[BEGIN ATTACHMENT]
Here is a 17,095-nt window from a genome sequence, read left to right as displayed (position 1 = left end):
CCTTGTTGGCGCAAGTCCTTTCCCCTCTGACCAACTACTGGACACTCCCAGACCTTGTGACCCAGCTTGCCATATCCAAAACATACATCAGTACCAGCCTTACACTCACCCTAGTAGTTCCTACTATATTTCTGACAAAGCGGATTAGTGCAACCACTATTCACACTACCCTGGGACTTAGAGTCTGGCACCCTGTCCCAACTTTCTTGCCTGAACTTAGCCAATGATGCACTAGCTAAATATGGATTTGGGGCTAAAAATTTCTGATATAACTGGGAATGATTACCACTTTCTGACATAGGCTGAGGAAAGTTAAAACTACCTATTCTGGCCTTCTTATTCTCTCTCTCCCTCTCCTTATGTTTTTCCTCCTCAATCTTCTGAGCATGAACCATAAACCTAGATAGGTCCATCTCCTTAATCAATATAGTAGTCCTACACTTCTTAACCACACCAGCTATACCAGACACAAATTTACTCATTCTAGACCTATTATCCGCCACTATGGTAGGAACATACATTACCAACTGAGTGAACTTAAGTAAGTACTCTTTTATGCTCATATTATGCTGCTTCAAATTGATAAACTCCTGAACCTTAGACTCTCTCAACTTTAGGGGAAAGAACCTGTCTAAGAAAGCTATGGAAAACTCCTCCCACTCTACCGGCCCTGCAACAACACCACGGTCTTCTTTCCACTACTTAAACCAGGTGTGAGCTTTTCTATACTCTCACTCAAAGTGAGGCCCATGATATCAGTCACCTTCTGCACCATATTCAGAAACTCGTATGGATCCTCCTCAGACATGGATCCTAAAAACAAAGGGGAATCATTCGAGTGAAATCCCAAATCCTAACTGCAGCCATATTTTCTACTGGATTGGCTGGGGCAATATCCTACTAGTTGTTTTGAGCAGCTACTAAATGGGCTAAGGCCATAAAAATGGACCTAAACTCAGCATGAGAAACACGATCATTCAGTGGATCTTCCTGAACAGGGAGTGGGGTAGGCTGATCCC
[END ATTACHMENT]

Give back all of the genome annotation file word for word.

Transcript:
Here is a 17,095-nt window from a genome sequence, read left to right as displayed (position 1 = left end):
CCTTGTTGGCGCAAGTCCTTTCCCCTCTGACCAACTACTGGACACTCCCAGACCTTGTGACCCAGCTTGCCATATCCAAAACATACATCAGTACCAGCCTTACACTCACCCTAGTAGTTCCTACTATATTTCTGACAAAGCGGATTAGTGCAACCACTATTCACACTACCCTGGGACTTAGAGTCTGGCACCCTGTCCCAACTTTCTTGCCTGAACTTAGCCAATGATGCACTAGCTAAATATGGATTTGGGGCTAAAAATTTCTGATATAACTGGGAATGATTACCACTTTCTGACATAGGCTGAGGAAAGTTAAAACTACCTATTCTGGCCTTCTTATTCTCTCTCTCCCTCTCCTTATGTTTTTCCTCCTCAATCTTCTGAGCATGAACCATAAACCTAGATAGGTCCATCTCCTTAATCAATATAGTAGTCCTACACTTCTTAACCACACCAGCTATACCAGACACAAATTTACTCATTCTAGACCTATTATCCGCCACTATGGTAGGAACATACATTACCAACTGAGTGAACTTAAGTAAGTACTCTTTTATGCTCATATTATGCTGCTTCAAATTGATAAACTCCTGAACCTTAGACTCTCTCAACTTTAGGGGAAAGAACCTGTCTAAGAAAGCTATGGAAAACTCCTCCCACTCTACCGGCCCTGCAACAACACCACGGTCTTCTTTCCACTACTTAAACCAGGTGTGAGCTTTTCTATACTCTCACTCAAAGTGAGGCCCATGATATCAGTCACCTTCTGCACCATATTCAGAAACTCGTATGGATCCTCCTCAGACATGGATCCTAAAAACAAAGGGGAATCATTCGAGTGAAATCCCAAATCCTAACTGCAGCCATATTTTCTACTGGATTGGCTGGGGCAATATCCTACTAGTTGTTTTGAGCAGCTACTAAATGGGCTAAGGCCATAAAAATGGACCTAAACTCAGCATGAGAAACACGATCATTCAGTGGATCTTCCTGAACAGGGAGTGGGGTAGGCTGATCCC